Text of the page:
How we moved from a black-box mailer configuration to a white-box one

April 26, 2010

One of the problems with our old central mail system is that it was a black-box mailer configuration; the valid local addresses and domains were defined by what the mailer accepted, and what the mailer accepted was more or less in code, not in handy configuration files. This presented an obvious problem for the evolution of our mail system.

So our first job was to reverse engineer what addresses the central mailer accepted, and figure out how to turn these into reusable information for the new mail machines we wanted to build. Once the dust settled, it turned out that this was not too difficult to machine generate, as all local addresses were equally valid on all local host and domain names. The local addresses were (mostly) made up from 'real' accounts in /etc/passwd, system aliases, and simple mailing lists. Some brute force shell scripting was able to generate a merged list of all possible local addresses.

(We 'parsed' the system aliases with some very brute force code that took advantage of the fact that we had adopted a very rigid formatting convention for the system aliases file.)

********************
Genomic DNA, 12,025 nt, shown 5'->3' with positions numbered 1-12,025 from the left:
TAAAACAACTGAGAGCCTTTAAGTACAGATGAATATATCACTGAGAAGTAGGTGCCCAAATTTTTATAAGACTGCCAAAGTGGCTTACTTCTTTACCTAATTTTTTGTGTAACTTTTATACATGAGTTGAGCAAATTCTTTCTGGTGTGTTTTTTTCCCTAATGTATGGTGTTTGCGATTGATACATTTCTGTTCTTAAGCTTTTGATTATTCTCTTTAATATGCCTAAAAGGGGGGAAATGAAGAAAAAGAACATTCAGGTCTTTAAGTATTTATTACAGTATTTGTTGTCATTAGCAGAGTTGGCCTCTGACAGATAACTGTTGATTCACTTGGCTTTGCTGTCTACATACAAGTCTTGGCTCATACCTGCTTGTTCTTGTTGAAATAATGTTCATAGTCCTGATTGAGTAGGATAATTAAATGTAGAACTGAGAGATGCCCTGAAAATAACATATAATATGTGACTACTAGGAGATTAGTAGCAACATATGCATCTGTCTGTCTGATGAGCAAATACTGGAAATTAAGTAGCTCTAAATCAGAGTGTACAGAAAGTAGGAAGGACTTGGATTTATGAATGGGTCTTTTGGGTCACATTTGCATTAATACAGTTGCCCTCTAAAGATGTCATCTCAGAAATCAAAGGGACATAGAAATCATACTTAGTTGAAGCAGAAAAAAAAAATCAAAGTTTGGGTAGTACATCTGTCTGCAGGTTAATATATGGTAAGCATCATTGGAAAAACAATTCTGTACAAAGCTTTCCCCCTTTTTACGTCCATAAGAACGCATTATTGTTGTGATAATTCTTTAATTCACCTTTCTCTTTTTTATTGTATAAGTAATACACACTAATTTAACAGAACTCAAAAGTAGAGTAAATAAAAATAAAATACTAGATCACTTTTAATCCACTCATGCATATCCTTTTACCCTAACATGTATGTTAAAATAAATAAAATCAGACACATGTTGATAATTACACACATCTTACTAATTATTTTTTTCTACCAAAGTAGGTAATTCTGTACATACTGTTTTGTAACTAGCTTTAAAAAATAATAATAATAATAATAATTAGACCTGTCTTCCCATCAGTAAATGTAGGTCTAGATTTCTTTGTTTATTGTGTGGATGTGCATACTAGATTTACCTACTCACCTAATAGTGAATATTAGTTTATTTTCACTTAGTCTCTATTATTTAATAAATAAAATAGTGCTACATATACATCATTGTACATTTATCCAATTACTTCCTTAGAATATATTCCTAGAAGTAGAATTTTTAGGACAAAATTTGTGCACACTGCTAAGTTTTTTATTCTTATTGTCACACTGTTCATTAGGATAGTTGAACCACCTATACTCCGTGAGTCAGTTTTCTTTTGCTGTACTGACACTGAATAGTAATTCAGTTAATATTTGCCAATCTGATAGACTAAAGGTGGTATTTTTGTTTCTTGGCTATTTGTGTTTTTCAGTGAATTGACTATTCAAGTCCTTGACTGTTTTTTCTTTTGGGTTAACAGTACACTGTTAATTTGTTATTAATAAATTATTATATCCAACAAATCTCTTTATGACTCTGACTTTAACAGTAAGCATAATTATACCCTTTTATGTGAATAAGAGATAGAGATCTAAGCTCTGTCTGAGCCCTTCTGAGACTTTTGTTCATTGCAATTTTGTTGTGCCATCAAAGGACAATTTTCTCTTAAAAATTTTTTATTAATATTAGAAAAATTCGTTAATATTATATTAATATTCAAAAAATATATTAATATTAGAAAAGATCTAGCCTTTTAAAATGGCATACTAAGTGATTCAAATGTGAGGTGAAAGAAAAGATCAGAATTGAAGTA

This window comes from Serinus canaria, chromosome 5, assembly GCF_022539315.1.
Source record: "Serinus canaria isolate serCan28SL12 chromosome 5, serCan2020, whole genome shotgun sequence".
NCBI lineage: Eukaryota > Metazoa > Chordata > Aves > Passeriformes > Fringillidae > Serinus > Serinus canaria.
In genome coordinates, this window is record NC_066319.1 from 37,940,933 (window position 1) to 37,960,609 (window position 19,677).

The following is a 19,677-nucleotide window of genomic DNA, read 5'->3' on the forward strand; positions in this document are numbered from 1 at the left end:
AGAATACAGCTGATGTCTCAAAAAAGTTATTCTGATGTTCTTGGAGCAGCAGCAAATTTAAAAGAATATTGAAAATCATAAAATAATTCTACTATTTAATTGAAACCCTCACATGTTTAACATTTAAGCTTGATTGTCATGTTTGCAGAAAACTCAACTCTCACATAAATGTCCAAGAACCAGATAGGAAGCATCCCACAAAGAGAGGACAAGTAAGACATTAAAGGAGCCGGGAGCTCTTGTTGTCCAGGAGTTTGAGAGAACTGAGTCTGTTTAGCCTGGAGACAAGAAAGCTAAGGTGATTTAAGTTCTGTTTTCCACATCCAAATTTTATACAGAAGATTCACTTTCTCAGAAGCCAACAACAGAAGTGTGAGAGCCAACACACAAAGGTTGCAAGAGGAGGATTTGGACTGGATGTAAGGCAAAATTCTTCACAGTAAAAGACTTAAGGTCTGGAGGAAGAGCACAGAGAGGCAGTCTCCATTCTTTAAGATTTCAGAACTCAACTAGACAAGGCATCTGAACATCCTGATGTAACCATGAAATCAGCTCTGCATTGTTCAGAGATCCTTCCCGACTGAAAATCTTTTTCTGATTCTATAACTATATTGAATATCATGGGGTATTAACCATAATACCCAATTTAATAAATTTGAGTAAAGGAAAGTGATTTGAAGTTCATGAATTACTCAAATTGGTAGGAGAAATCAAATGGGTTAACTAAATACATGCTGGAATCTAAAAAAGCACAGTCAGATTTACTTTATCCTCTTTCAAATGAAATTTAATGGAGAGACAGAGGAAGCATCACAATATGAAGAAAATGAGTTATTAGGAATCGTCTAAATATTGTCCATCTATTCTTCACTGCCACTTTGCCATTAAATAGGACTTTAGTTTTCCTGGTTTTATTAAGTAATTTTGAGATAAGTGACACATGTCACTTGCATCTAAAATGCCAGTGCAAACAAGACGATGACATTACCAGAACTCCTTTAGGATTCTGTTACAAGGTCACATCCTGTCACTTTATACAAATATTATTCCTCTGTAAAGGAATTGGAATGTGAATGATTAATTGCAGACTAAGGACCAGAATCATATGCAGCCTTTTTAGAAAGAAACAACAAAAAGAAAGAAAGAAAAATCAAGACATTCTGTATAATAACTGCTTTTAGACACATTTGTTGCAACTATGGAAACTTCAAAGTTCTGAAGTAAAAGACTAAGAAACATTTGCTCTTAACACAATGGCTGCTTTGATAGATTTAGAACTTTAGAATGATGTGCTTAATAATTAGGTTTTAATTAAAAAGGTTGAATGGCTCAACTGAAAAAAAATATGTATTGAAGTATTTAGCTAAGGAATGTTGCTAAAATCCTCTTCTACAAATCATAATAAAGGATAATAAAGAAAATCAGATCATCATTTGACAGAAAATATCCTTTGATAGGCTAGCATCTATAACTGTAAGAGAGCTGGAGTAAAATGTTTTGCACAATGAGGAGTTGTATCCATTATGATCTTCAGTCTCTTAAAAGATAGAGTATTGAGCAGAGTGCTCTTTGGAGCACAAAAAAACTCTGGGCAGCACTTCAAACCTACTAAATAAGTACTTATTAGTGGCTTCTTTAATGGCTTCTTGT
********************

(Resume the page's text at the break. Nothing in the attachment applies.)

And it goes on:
The local domain list was harder, because a lot of it was basically implicit in the central mailer's configuration. In the end we took the simple approach: we generated our master list of local hosts by scanning our DNS information to look for hosts and domains that were MX'd to our mail handling machines. To avoid having to parse all of the format variations allowed in BIND's DNS zone files, we did DNS zone transfers from our master server for all of our domains (with 'dig axfr'); this got us the data in a format that was consistent and easy to scan. This did not quite get us all of the machines that the central mail system would handle mail for, but it did get us the list of machines that we wanted the central mail machine to handle mail for, so we called this a feature.

(And without an MX, A, or CNAME record, no outside machine should ever be trying to send email for other machines to our mail machines.)

However, the difficult part of this work was not creating the code to generate the lists but reading through the mailer configuration to figure out just what addresses it accepted and how this was controlled. As a black-box mailer, our central mail machine had some dark and frustrating corners; for example, it turned out that it thought it should handle all email for machines in our domains except for a specific exemption list of machines.

(This was a sensible decision way back when, when there were no other mailers inside our domains and this saved maintaining a long list of machines and domains, but became less and less good over time as more and more machines cropped up that wanted to handle their own email.)

Written on 26 April 2010.
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Last modified: Mon Apr 26 01:09:47 2010
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